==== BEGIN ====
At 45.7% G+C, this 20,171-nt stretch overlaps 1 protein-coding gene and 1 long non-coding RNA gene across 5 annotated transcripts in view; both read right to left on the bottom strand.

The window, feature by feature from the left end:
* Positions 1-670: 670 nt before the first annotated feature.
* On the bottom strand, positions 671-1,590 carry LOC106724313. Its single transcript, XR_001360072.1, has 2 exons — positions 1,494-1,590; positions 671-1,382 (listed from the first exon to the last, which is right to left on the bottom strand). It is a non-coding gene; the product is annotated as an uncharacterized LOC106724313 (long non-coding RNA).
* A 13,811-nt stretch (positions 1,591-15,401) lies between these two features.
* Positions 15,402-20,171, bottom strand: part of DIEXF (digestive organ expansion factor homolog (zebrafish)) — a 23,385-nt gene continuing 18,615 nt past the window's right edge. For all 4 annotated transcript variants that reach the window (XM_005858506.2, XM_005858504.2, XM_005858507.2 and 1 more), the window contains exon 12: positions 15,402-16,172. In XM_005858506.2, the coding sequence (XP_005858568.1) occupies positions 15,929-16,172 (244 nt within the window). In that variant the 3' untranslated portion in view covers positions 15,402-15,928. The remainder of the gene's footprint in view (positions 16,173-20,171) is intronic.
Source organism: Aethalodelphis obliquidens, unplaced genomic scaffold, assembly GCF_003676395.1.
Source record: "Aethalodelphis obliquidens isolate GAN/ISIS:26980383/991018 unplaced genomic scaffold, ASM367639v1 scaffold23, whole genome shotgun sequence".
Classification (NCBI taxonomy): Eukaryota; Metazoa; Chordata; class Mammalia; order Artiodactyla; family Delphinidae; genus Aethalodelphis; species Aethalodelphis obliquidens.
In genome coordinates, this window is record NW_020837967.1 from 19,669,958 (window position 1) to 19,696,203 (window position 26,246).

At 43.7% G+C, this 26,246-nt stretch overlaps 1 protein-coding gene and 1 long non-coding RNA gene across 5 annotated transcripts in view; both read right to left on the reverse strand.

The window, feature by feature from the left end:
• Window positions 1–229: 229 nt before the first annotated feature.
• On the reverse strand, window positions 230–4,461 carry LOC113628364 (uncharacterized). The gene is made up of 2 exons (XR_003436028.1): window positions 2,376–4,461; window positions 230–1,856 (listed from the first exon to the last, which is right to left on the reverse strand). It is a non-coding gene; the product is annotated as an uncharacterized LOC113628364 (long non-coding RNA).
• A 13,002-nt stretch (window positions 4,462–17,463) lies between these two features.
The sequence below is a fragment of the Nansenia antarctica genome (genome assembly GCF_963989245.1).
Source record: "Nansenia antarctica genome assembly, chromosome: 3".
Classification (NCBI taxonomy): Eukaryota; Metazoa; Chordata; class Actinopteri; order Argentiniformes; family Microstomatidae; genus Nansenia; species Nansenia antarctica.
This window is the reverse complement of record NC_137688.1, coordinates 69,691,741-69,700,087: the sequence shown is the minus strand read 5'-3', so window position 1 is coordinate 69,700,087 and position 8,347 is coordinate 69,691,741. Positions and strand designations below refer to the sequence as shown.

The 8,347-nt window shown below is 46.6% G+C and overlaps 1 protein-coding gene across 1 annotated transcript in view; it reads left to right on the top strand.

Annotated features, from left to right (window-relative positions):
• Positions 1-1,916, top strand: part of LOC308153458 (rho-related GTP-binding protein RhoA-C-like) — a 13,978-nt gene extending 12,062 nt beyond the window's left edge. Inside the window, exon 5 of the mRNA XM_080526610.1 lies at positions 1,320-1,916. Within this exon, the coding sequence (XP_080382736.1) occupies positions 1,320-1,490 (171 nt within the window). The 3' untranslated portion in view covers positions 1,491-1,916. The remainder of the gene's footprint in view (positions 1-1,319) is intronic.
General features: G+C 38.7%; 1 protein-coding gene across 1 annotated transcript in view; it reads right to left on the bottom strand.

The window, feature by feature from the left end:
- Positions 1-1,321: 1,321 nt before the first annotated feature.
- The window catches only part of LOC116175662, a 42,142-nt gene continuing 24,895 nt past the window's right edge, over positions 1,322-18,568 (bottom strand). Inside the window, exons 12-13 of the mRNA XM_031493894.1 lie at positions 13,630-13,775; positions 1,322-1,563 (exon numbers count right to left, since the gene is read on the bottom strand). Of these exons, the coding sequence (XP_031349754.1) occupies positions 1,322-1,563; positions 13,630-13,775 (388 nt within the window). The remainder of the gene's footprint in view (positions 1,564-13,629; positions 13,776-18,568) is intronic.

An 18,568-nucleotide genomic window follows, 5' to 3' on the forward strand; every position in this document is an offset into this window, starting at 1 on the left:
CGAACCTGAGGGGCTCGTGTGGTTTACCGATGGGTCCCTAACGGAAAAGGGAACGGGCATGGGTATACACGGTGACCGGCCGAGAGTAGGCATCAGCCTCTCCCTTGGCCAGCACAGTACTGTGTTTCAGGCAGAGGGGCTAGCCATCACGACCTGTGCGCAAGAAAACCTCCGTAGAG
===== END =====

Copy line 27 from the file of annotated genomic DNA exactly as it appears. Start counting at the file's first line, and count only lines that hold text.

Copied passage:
An 18,568-nucleotide genomic window follows, 5' to 3' on the forward strand; every position in this document is an offset into this window, starting at 1 on the left: